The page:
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Obama's talk with Mormon leaders is latest in long string of closed-off meetings, media group says

Published April 6, 2015 8:21 pm

Politics • The latest example involves president's sit-down with leaders of the LDS Church.
This is an archived article that was published on sltrib.com in 2015, and information in the article may be outdated. It is provided only for personal research purposes and may not be reprinted.

The White House Correspondents' Association is drafting a list of demands for better press access to President Barack Obama to combat a continued trend of closed-off or limited opportunities to observe the president's meetings ­— the latest being a sit-down with leaders of the LDS Church in Salt Lake City.

The association, which represents journalists who regularly cover the president, has been working for almost a year on ways to ensure reporters are allowed to view meetings that are sometimes limited to only still photographers, or completely shut to the news media altogether.

The latest example: Obama met with top leaders of The Church of Jesus Christ of Latter-day Saints when he arrived at his hotel in Salt Lake City last Thursday but the White House only allowed a small group of pool photographers to view the meeting.



A Salt Lake Tribune photographer, for example, was permitted to shoot photos of the president's huddle with LDS leaders for less than 30 seconds, and pool reporters were held in a different part of the hotel without any access to the participants.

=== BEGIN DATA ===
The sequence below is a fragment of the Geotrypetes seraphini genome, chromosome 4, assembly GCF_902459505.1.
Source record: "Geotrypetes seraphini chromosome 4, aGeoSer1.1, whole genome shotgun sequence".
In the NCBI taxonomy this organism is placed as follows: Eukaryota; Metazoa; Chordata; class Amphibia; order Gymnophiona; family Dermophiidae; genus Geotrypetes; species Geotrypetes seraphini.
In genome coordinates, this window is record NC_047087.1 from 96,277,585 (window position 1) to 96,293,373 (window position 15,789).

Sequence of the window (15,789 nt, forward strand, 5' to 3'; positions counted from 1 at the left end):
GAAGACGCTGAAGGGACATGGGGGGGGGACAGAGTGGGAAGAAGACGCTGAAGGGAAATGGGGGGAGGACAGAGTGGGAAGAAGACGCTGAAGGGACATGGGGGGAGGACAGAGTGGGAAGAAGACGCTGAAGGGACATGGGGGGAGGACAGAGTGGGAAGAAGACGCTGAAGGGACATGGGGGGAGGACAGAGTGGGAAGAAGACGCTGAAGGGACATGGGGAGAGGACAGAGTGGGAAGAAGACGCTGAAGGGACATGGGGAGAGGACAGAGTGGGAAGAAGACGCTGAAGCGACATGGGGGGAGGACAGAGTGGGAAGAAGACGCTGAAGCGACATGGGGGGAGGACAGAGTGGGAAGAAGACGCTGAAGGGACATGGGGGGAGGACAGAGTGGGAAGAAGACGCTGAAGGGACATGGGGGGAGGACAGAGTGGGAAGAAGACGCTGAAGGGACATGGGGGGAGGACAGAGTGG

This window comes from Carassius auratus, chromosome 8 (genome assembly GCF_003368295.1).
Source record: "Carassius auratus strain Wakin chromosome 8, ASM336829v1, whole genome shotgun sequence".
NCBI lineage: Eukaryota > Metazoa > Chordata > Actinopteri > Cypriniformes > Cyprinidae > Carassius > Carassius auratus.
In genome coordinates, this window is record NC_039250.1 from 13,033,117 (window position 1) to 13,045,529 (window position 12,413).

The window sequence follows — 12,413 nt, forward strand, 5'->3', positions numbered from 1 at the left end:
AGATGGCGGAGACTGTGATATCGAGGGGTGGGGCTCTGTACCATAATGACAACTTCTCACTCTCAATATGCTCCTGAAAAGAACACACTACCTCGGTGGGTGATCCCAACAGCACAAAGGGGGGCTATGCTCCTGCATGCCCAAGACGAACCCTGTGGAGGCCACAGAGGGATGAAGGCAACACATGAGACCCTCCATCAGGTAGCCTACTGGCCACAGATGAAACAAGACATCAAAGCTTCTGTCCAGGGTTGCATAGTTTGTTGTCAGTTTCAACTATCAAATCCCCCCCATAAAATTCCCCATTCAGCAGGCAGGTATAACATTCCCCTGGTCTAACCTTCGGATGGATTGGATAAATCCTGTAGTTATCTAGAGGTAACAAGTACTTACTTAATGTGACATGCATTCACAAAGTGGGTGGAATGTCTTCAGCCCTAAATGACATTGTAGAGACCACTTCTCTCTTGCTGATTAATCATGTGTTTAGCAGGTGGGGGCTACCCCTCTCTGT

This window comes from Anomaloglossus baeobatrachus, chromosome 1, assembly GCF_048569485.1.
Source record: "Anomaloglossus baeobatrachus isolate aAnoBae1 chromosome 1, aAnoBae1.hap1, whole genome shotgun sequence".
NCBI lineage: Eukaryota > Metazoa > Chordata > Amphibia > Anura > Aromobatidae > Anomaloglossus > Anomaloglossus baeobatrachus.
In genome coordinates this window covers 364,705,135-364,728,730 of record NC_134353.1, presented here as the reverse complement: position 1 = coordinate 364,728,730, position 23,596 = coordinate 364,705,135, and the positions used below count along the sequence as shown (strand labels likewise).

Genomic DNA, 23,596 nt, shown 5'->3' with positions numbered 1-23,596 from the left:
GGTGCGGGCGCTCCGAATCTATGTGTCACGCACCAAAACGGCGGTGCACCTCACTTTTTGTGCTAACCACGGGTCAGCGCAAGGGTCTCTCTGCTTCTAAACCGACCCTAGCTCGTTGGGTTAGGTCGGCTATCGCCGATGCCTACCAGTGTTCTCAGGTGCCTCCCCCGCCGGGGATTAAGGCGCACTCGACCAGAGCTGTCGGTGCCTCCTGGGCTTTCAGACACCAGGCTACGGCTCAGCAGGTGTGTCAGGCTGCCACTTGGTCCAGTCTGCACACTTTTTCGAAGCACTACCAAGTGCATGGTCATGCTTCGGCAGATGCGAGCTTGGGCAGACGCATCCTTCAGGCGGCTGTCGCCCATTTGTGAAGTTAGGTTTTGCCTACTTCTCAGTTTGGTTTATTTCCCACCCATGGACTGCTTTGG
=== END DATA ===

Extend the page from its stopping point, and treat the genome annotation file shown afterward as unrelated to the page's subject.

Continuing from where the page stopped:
"Even in what seems like a photo opportunity, it's important for the writers, producers and radio reporters to see it, too," says Christi Parsons, a Los Angeles Times White House reporter and president of the correspondents' association. "That's why the WHCA is constantly advocating for greater news media access to the president, the White House and the people's business."

Parsons says the correspondents' association board will soon unveil a list of recommended practices for this and future administrations to ensure that a full pool of journalists, photographers and videographers can be included in presidential coverage.

Because of the widespread demand for coverage of the president's actions, White House correspondents take turns in smaller groups, known as pools, shadowing the president and sharing their descriptions and notes, photographs and video with fellow journalists. But the pool's access to the president is closely guarded by White House wranglers. The correspondents' association has complained before about lack of access to the president, including when he recently met with former Secretary of State Hillary Clinton and the news media was barred from seeing the two chat.

tburr@sltrib.com

Editor's note: Burr is a member of White House Correspondents' Association and was part of the pool covering the president's Utah visit. He does not sit on the association's board.

 

 

 

 

 

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